Opinion - (2022) Volume 10, Issue 4
Received: 01-Nov-2022 Editor assigned: 04-Nov-2022 Reviewed: 18-Nov-2022 Revised: 25-Nov-2022 Published: 02-Dec-2022, DOI: 10.51268/273618188.8.131.52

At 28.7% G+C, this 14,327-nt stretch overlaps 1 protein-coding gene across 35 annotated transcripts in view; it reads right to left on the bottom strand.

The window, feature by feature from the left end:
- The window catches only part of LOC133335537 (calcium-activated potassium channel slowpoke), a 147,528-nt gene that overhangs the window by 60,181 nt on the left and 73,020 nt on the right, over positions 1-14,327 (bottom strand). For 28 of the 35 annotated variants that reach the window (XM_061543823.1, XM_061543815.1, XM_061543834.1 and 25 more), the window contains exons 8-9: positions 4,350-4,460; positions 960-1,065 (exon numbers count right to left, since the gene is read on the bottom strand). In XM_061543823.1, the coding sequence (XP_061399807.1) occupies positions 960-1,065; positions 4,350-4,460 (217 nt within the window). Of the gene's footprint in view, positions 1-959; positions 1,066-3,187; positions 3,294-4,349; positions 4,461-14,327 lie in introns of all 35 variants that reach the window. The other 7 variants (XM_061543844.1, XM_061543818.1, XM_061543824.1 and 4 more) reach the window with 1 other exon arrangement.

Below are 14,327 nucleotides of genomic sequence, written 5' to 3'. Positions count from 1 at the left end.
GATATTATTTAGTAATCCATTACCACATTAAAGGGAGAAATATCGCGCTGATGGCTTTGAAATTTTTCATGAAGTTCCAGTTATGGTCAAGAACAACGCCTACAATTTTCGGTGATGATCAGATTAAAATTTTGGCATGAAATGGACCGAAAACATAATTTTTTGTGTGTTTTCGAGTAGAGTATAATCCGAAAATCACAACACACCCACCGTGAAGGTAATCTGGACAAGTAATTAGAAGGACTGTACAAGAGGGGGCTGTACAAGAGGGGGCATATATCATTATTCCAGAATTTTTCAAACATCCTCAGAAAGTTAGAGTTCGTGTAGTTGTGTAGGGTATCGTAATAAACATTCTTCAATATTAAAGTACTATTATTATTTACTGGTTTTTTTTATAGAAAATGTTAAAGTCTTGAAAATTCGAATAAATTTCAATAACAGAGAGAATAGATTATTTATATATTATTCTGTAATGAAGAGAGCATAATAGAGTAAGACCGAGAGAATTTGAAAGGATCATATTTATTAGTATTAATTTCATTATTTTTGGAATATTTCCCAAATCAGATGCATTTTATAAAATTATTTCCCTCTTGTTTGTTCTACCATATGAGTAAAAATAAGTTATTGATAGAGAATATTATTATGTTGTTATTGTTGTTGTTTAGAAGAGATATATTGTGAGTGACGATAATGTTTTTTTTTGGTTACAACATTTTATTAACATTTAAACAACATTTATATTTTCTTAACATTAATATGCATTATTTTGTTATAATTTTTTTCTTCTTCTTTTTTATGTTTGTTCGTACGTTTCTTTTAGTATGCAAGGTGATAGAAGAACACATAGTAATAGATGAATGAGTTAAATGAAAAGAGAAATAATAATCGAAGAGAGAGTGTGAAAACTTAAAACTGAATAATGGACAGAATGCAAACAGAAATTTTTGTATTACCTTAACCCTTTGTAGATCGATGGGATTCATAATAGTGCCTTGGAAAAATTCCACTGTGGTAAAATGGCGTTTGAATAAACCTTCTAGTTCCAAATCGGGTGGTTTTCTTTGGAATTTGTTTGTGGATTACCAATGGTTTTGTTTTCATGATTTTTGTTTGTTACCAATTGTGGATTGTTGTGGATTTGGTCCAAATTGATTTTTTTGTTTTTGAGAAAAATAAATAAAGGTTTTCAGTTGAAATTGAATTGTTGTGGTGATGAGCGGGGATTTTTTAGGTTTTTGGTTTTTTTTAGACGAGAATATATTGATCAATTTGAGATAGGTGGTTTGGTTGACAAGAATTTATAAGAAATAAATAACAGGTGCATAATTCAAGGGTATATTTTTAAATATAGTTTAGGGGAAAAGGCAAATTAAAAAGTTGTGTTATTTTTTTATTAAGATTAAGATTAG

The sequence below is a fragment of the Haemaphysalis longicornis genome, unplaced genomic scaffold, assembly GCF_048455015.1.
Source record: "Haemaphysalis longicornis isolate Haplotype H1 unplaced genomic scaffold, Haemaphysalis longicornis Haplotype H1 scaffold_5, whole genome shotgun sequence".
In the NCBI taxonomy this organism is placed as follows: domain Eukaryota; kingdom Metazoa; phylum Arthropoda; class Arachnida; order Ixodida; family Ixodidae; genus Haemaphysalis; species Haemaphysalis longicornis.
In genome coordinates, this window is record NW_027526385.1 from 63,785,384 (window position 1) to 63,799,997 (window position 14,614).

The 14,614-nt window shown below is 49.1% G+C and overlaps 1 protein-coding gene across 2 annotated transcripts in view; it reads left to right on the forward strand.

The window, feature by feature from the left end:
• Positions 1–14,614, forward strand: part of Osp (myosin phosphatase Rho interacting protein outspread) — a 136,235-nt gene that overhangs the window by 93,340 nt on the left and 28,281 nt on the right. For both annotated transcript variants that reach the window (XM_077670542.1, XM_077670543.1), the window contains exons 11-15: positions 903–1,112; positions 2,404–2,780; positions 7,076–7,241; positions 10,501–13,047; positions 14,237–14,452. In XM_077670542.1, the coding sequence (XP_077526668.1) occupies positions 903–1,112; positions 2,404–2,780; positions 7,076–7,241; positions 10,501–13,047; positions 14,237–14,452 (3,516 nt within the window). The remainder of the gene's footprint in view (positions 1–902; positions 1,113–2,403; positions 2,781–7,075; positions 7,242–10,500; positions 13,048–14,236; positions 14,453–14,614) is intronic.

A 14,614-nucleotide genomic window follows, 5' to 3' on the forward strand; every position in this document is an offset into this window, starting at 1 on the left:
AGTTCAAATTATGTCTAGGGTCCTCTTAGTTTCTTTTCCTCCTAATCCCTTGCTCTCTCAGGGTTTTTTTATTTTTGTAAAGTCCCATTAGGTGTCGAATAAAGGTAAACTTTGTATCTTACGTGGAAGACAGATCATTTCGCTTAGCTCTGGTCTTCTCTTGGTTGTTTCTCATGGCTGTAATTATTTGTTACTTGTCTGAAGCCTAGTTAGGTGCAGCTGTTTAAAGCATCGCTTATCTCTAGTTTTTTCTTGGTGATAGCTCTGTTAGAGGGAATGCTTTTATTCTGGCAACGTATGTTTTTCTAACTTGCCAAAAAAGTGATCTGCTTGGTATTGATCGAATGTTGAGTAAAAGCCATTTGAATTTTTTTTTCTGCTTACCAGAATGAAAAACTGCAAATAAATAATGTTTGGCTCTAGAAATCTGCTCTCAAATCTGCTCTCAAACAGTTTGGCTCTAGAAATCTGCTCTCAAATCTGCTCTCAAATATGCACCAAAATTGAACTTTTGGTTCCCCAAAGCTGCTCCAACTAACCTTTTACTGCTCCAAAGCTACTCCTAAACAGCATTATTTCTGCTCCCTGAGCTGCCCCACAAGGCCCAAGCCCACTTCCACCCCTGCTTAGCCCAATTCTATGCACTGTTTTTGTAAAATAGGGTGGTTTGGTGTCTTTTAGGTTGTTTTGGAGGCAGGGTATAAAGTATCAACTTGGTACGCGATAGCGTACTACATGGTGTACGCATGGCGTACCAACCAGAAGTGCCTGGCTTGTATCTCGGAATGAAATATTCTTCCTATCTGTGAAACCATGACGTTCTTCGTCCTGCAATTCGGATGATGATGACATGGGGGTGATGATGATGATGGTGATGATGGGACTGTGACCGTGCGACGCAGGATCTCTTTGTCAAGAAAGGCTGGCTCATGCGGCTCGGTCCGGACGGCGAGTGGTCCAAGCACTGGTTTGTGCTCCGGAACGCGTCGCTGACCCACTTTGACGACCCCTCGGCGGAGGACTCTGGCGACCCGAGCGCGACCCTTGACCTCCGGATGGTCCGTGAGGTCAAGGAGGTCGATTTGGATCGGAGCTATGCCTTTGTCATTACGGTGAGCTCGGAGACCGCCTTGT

Aquatic plants are plants that grow entirely or partially submerged in water. They are found in a variety of aquatic environments such as ponds, lakes, rivers, and even in the ocean. Aquatic plants play an important role in the ecosystem as they provide shelter, food, and oxygen for various aquatic organisms. In addition, they are important for maintaining water quality and preventing erosion in aquatic habitats. There are three main types of aquatic plants based on their growth habit: floating plants, submerged plants, and emergent plants. Floating plants: These are plants that float on the surface of the water, either rooted or unrooted. They have no attachment to the bottom of the water body and are free to move with the currents. Examples of floating plants include water lilies, water hyacinths, and duckweeds. Submerged plants: These are plants that grow entirely underwater, with their leaves and stems completely submerged. They are anchored to the bottom of the water body by roots or rhizomes. Examples of submerged plants include eelgrass, hornwort, and Vallisneria. Emergent plants: These are plants that grow partially submerged in water, with their roots anchored in the soil or sediment at the bottom of the water body. Their stems and leaves emerge above the water surface. Examples of emergent plants include cattails, bulrushes, and reeds. Aquatic plants play a vital role in the health of aquatic ecosystems. Here are some of the benefits of aquatic plants: Oxygen production: Aquatic plants are responsible for producing oxygen through photosynthesis. This oxygen is essential for the survival of aquatic organisms. Food source: Aquatic plants provide food for various aquatic organisms such as fish, turtles, and waterfowl. The leaves, stems, and seeds of aquatic plants are all important food sources. Shelter: Aquatic plants provide shelter for fish and other aquatic organisms. They offer hiding places and protection from predators. Water quality: Aquatic plants play an important role in maintaining water quality. They absorb excess nutrients such as nitrogen and phosphorus, which can lead to algal blooms and other water quality issues. Erosion prevention: Aquatic plants help prevent erosion by stabilizing the soil and sediment at the bottom of the water body. Aesthetics: Aquatic plants can enhance the beauty of a water body. Water lilies and lotus flowers, for example, are often prized for their ornamental value. While aquatic plants provide many benefits to aquatic ecosystems, they can also present challenges. Here are some of the challenges of aquatic plants: Invasive species: Some aquatic plants are invasive and can outcompete native species. This can have negative impacts on the ecosystem, such as reducing biodiversity and altering the food chain. Algal blooms: Excess nutrients can lead to algal blooms, which can be harmful to aquatic organisms and humans. Aquatic plants can help absorb excess nutrients, but they can also contribute to the problem if they are overgrown or dying. Flooding: Emergent plants can help prevent flooding by stabilizing the soil and sediment at the bottom of the water body. However, if the plants are overgrown, they can actually contribute to flooding by obstructing the flow of water. Maintenance: Aquatic plants require maintenance to keep them healthy and prevent overgrowth. This can be timeconsuming and expensive, especially for large water bodies.